HarperCollins UK is testing out backlist titles on Kindle Unlimited in the UK and Australia after shunning the subscription scheme since it launched five years ago.
There aren’t a lot of details on just how many books Harper is releasing on Kindle Unlimited but it looks like they’re aiming mainly at the romance market, which is massively popular on KU.
For example, The Scent of You by Maggie Alderson, published by HarperCollins as a reprint edition in 2017, is now available on Kindle Unlimited. It is contemporary romance fiction (about a perfume blogger) priced for sale as an ebook at a hefty £6.49, which is a relatively normal ebook pricing level for trad publishers.
The book is 512 pages so if it were published by an indie author through KDP Select, it would probably get around £2 for a full read on Kindle Unlimited, less than half of the £4.55 that would be paid out on a sale as a 70% royalty.
However, Amazon is reckoned to offer traditional publishers who do offer titles through Kindle Unlimited the same payment as would be received for a sale.
This would make it doubly vexing for indie authors who have supported Kindle Unlimited over the years as they continue to get the KENP rate per page read while trad publishers pick up 70% royalties.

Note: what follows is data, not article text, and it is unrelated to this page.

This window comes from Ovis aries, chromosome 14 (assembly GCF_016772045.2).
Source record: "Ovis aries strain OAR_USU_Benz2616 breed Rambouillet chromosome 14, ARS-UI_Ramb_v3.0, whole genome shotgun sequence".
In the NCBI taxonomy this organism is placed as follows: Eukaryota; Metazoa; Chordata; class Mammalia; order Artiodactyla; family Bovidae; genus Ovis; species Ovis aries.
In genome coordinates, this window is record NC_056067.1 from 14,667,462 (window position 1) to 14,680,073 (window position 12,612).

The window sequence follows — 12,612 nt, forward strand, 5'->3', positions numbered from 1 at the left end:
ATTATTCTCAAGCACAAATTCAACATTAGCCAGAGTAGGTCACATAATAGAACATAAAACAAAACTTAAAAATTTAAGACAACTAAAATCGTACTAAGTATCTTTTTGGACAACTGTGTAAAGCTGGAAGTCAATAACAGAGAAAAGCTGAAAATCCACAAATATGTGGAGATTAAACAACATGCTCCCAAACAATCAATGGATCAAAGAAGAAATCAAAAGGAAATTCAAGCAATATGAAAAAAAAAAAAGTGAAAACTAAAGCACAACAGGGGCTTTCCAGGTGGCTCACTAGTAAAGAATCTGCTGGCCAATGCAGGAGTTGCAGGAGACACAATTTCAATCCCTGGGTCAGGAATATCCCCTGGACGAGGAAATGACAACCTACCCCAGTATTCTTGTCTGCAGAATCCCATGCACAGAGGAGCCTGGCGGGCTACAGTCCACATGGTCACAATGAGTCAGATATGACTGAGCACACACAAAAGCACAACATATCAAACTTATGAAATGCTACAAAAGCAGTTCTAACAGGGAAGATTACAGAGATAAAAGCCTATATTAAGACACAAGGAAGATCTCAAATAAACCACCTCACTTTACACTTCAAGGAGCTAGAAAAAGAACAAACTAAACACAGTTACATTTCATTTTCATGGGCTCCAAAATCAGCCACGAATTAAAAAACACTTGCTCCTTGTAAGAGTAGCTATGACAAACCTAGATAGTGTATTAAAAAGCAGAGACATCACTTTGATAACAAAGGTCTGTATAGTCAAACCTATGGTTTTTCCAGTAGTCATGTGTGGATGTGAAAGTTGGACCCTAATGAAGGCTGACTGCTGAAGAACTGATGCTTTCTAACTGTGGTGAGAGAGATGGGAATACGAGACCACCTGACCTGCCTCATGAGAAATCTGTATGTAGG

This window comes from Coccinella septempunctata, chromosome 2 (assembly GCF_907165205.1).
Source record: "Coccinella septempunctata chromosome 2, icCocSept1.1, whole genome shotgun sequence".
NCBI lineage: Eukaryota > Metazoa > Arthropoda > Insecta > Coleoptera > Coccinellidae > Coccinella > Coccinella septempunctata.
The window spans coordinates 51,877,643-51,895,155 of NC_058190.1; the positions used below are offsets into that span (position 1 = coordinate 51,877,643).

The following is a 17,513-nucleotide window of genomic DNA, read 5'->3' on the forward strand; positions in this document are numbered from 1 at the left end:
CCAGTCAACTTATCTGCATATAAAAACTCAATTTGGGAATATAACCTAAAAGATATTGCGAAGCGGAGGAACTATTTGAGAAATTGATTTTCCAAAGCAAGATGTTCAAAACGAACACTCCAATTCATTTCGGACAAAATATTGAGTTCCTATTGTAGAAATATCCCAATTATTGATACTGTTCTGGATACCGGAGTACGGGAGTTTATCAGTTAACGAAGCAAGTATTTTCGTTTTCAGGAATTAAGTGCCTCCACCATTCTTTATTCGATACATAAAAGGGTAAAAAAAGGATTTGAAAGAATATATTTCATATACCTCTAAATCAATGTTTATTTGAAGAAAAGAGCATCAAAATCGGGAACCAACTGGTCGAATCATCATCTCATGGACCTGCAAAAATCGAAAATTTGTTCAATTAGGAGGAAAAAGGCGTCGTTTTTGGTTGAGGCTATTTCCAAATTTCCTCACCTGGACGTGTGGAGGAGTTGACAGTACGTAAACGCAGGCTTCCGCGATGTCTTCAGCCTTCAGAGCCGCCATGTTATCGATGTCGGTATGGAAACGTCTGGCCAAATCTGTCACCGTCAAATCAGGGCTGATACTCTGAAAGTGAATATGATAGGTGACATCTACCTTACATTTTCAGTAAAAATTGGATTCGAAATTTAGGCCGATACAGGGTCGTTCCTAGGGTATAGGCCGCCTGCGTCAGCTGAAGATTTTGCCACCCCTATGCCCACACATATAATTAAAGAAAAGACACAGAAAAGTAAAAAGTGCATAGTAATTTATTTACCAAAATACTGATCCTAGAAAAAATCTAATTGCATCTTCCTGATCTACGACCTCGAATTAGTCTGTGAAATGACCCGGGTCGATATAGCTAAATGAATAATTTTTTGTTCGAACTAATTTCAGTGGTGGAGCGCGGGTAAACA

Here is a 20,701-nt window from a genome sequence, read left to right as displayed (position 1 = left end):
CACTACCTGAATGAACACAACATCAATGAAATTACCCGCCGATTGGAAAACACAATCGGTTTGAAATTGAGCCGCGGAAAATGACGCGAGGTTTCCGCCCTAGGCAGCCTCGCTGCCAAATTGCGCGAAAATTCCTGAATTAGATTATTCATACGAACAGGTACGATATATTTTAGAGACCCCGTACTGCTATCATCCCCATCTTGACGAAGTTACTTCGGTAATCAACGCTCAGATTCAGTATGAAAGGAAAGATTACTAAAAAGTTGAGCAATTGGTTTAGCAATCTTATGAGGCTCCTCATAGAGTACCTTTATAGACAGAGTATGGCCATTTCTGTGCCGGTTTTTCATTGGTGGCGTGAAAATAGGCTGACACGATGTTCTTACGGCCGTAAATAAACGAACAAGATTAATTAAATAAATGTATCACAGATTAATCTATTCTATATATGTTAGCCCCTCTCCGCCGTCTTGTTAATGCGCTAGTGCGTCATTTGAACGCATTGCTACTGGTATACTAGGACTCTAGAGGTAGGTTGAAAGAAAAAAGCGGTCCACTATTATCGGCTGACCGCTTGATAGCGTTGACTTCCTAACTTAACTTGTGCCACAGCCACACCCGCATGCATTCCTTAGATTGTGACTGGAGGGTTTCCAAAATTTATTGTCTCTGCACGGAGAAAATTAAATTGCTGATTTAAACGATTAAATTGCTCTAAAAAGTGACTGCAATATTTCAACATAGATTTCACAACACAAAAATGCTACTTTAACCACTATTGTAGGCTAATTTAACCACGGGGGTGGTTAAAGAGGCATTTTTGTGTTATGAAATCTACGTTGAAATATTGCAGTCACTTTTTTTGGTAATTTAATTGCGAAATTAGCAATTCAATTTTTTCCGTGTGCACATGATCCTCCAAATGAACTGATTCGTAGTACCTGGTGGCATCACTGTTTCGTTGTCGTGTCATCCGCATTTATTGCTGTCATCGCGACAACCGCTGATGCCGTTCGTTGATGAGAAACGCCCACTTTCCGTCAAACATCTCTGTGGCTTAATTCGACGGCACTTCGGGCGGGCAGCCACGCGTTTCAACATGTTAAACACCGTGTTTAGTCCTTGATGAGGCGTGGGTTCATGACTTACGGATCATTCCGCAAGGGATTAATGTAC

Self-published authors who want their ebooks on Kindle Unlimited have to sign up to KDP Select and make their ebooks exclusive to Kindle. They are paid out of the monthly KDP Select Global fund on a per-page-read basis according to the number of KENPs read (Kindle Edition Normalized Reads).
However, while Harper’s entry to KU might mean that indies are faced with increased competition in a market which they have largely made their own, it could also bring a new influx of subscribers to Kindle Unlimited which can only benefit indies overall.
HarperCollins has offered titles on subscription services Scribd and Bookmate for several years but all the Big Five trad publishers have steered clear of Kindle Unlimited.
It’s certainly noticeable so far that HarperCollins is being careful about the titles they are putting on to Kindle Unlimited. None of the massive-selling Harper books such as Why Mummy Drinks by Gill Sims, and Eleanor Oliphant is Completely Fine by Gail Honeyman, have been moved on to KU.
Harper could, of course, face a backlash from bookstores fearing print best-sellers being seriously hit by titles being available as ebooks on a £7.99 a month subscription service.